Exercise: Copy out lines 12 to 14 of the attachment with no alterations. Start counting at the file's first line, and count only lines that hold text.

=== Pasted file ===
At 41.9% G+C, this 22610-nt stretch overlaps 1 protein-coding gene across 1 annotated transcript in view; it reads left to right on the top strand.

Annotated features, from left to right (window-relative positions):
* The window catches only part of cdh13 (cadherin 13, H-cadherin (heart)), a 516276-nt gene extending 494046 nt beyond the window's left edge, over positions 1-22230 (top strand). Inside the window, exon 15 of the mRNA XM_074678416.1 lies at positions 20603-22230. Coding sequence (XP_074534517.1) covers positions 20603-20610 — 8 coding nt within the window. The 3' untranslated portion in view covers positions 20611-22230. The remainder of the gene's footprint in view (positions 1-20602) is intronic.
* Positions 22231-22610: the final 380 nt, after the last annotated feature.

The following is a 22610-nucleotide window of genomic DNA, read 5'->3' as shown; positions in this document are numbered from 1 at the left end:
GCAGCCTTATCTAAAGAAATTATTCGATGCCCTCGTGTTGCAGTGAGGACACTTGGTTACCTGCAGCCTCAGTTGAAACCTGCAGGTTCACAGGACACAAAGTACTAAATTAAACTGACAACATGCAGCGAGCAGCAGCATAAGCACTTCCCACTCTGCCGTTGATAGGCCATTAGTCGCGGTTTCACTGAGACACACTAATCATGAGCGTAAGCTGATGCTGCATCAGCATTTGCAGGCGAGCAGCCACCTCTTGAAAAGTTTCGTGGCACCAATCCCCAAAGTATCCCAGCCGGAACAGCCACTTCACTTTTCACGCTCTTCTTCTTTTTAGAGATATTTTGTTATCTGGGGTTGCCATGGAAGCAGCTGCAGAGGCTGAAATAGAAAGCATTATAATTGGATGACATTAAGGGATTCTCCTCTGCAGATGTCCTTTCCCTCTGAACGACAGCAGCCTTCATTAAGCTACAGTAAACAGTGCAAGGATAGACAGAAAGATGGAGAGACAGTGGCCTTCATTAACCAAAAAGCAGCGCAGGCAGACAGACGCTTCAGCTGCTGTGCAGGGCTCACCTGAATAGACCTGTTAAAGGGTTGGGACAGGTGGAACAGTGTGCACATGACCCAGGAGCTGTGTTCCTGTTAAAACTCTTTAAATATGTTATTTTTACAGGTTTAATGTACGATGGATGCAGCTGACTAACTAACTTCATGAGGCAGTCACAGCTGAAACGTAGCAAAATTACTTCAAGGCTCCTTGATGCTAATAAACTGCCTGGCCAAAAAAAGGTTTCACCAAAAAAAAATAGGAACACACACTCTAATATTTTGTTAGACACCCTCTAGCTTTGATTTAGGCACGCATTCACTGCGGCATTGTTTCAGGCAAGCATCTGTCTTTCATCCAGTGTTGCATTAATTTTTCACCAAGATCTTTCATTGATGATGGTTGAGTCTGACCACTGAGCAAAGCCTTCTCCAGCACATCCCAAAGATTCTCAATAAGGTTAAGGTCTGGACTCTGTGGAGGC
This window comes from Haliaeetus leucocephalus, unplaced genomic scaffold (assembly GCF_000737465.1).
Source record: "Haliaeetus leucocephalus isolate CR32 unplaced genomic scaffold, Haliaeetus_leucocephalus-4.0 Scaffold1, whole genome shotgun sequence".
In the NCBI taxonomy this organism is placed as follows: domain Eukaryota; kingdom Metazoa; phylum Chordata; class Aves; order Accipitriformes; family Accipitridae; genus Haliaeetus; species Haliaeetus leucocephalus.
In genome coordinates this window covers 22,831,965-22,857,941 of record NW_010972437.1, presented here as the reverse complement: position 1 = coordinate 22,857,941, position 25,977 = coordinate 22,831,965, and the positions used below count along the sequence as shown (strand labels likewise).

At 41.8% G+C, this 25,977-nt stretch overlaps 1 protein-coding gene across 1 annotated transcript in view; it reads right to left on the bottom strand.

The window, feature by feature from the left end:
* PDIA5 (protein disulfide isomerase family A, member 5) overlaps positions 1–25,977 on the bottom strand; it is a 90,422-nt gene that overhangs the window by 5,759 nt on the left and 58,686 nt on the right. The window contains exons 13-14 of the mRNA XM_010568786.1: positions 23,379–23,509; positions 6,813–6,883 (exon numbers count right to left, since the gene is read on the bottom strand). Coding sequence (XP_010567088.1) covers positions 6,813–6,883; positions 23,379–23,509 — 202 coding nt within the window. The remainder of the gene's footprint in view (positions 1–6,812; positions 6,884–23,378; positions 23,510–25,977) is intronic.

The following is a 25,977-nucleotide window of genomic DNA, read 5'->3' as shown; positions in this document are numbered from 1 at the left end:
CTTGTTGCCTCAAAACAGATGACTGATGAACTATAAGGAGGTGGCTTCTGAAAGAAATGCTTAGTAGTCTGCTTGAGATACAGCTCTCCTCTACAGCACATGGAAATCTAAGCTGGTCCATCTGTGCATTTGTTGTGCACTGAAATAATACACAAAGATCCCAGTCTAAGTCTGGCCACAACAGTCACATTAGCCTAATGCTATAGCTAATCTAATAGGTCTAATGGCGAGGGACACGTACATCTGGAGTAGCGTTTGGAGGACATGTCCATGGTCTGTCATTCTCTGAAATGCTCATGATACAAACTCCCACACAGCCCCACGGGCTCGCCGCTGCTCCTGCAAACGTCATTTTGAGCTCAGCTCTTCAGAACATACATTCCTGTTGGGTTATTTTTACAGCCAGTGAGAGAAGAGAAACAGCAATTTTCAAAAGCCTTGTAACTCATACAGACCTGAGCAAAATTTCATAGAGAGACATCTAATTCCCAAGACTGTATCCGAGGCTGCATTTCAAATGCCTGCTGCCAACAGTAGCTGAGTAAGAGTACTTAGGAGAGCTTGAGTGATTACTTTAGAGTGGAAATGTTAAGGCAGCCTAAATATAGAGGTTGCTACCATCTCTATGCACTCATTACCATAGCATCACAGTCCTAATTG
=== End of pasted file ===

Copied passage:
The window, feature by feature from the left end:
* PDIA5 (protein disulfide isomerase family A, member 5) overlaps positions 1–25,977 on the bottom strand; it is a 90,422-nt gene that overhangs the window by 5,759 nt on the left and 58,686 nt on the right. The window contains exons 13-14 of the mRNA XM_010568786.1: positions 23,379–23,509; positions 6,813–6,883 (exon numbers count right to left, since the gene is read on the bottom strand). Coding sequence (XP_010567088.1) covers positions 6,813–6,883; positions 23,379–23,509 — 202 coding nt within the window. The remainder of the gene's footprint in view (positions 1–6,812; positions 6,884–23,378; positions 23,510–25,977) is intronic.

The following is a 25,977-nucleotide window of genomic DNA, read 5'->3' as shown; positions in this document are numbered from 1 at the left end: